Yeah, THAT cool. Snap!
Month / September 2012
Transit Meetup in Portland (Oregon)
Alright, here’s the guidelines. Help me out figuring out a place to meet up that anyone can get to easily – via transit, bike or something other than a car. I’d love to go somewhere along the new streetcar line just to kick off some conversation around that.
So here’s the voting options, which day works best for everyone?
…and what’s the best times available for people Monday-Thursday?
Oakland, Go Vote…
…and Portland, we should be standing up for better BRT around the area that connects the high ridership lines. #72, #4, #9 and many others. Have interweave and connect with the town centers and fold into the light rail, as well as provide rapid acces to the city center.
Drop the lethargic idea that we only need 40 foot busses and let’s move more people in an easier way.
Phoenix, Huge Light Rail Ridership Increases!
Impressive, Phoenix isn’t my favorite city, primarily for idealogical reasons and the mere physics of a city smack in the middle of a desert. But some people there are trying to improve things and make it… sustainable? Not sure that’s possible, but this news is a good thing for sure.
The light rail that Phoenix had built a number of years ago has seen a surge in ridership.
Total Boardings for August: 1,166,156 vs 982,776 in July.
Avg. Weekday Boardings: 42,054 vs 34,168 in July.
Avg Saturday Boardings: 28,592 vs 27,935 in July.
Avg Sunday / Holiday Boardings: 21,138 vs 25,585 in July.
My suggestion, if you’re going to go live in the desert (at your own risk) then be sure to live along the light rail line. Better value for your money and less reliance on a single mode of transport (your car) is a good thing.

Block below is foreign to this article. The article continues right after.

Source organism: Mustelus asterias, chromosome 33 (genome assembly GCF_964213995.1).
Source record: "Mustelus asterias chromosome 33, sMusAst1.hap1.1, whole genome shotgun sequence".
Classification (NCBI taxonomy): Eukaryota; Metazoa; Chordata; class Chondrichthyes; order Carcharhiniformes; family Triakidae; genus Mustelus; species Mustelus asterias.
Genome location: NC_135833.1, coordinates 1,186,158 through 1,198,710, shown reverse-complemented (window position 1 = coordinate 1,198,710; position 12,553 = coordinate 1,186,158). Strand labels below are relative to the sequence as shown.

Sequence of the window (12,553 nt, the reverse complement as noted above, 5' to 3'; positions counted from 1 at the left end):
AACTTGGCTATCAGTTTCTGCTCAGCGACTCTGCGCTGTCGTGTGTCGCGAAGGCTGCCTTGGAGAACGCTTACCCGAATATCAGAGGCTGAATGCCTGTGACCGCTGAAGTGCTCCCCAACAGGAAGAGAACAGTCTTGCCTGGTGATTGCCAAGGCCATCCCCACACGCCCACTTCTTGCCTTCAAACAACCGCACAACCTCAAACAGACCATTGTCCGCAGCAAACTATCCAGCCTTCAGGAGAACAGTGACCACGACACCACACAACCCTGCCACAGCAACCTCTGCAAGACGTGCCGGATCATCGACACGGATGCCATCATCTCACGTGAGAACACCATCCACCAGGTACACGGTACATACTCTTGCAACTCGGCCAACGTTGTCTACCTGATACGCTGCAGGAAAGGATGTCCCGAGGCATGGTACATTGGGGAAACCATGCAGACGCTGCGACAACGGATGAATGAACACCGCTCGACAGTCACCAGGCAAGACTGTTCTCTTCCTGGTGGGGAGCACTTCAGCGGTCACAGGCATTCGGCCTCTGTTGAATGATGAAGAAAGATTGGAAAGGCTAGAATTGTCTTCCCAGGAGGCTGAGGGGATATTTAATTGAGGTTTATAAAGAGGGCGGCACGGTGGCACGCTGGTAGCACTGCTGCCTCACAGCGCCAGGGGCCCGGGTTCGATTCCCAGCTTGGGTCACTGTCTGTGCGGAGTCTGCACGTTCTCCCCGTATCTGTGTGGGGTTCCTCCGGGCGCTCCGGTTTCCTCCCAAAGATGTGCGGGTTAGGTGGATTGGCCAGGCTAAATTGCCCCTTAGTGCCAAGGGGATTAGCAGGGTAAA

Learning From Each Other
Trimet, which considering comparative performance, does a great job comparative to King County Metro on a cost basis. Crazy you say, crazy not I say. They carry less per capita in their city core (i.e. the city itself, not the metropolitan area) than Trimet does, yet Metro does so at almost 2x the price per passenger as Trimet. Even though I think there isn’t much Trimet should imitate from Metro, there are two things I absolutely think they should invest in. These two things, would be easy investments since our neighbor Seattle has so much experience with them and has done most of the research and data gathering around it already.
- The first one is easy. Let’s get trolley buses back. Trimet’s diesel buses are nasty, especially those older buses. The older buses, based on what information I’ve been able to gather are dirtier than people riding in a bunch of huge SUVs. They’re barely worth running from an environmental pollution perspective. We need to toss those puppies in the recycling bin and get on board with the some trolley buses. If we’re really serious we’ll get trolley buses that can serve in my second suggestions…
- 60 ft BRT buses and some BRT routes to go with those buses! I love the light rail and over time the light rail will save the city a huge sum of money over BRT. But right now we need increased capabilities on the #72, the #9, and many other routes. Matter of fact, let’s toss WES and replace it with a nice clean BRT that can be bumped up to serious rail service – ya know – when Portland is like 4 million people. (whenever that happens)
These two things I know have been on the table and off the table, and overall Trimet has done alright. But they really need to start looking at some of these options. Once the city has a complete north, south, east, and western build out of light rail it is time to build up those rail lines even more by interconnecting them with BRT routes. Then the BRT routes can be shifted over the years as the BRT routes are bumped up to LRT or such. But for now, let’s get some serious frequency and capacity along the core routes of the city and build out those areas even more.
Anyway, that’s my 2 cents. I’m not going to complain like some of the light rail haters do and bus lovers gushing over buses do, but overall, Trimet should put a little emphasis on the services around the light rail.